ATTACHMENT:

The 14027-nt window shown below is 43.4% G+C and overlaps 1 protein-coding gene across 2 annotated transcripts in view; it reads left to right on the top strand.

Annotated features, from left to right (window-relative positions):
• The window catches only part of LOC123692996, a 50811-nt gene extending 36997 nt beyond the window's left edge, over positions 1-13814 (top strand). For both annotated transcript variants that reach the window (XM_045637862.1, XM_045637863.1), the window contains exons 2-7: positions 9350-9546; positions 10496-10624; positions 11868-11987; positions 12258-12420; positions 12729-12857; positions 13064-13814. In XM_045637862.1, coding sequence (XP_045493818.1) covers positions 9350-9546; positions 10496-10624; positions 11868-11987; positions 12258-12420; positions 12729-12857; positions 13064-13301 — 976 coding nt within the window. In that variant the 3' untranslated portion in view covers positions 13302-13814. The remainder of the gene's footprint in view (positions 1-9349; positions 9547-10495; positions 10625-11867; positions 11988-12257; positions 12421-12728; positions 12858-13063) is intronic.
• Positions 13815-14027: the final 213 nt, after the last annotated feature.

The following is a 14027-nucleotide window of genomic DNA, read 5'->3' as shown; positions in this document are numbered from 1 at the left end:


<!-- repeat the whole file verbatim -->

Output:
The 14027-nt window shown below is 43.4% G+C and overlaps 1 protein-coding gene across 2 annotated transcripts in view; it reads left to right on the top strand.

Annotated features, from left to right (window-relative positions):
• The window catches only part of LOC123692996, a 50811-nt gene extending 36997 nt beyond the window's left edge, over positions 1-13814 (top strand). For both annotated transcript variants that reach the window (XM_045637862.1, XM_045637863.1), the window contains exons 2-7: positions 9350-9546; positions 10496-10624; positions 11868-11987; positions 12258-12420; positions 12729-12857; positions 13064-13814. In XM_045637862.1, coding sequence (XP_045493818.1) covers positions 9350-9546; positions 10496-10624; positions 11868-11987; positions 12258-12420; positions 12729-12857; positions 13064-13301 — 976 coding nt within the window. In that variant the 3' untranslated portion in view covers positions 13302-13814. The remainder of the gene's footprint in view (positions 1-9349; positions 9547-10495; positions 10625-11867; positions 11988-12257; positions 12421-12728; positions 12858-13063) is intronic.
• Positions 13815-14027: the final 213 nt, after the last annotated feature.

The following is a 14027-nucleotide window of genomic DNA, read 5'->3' as shown; positions in this document are numbered from 1 at the left end: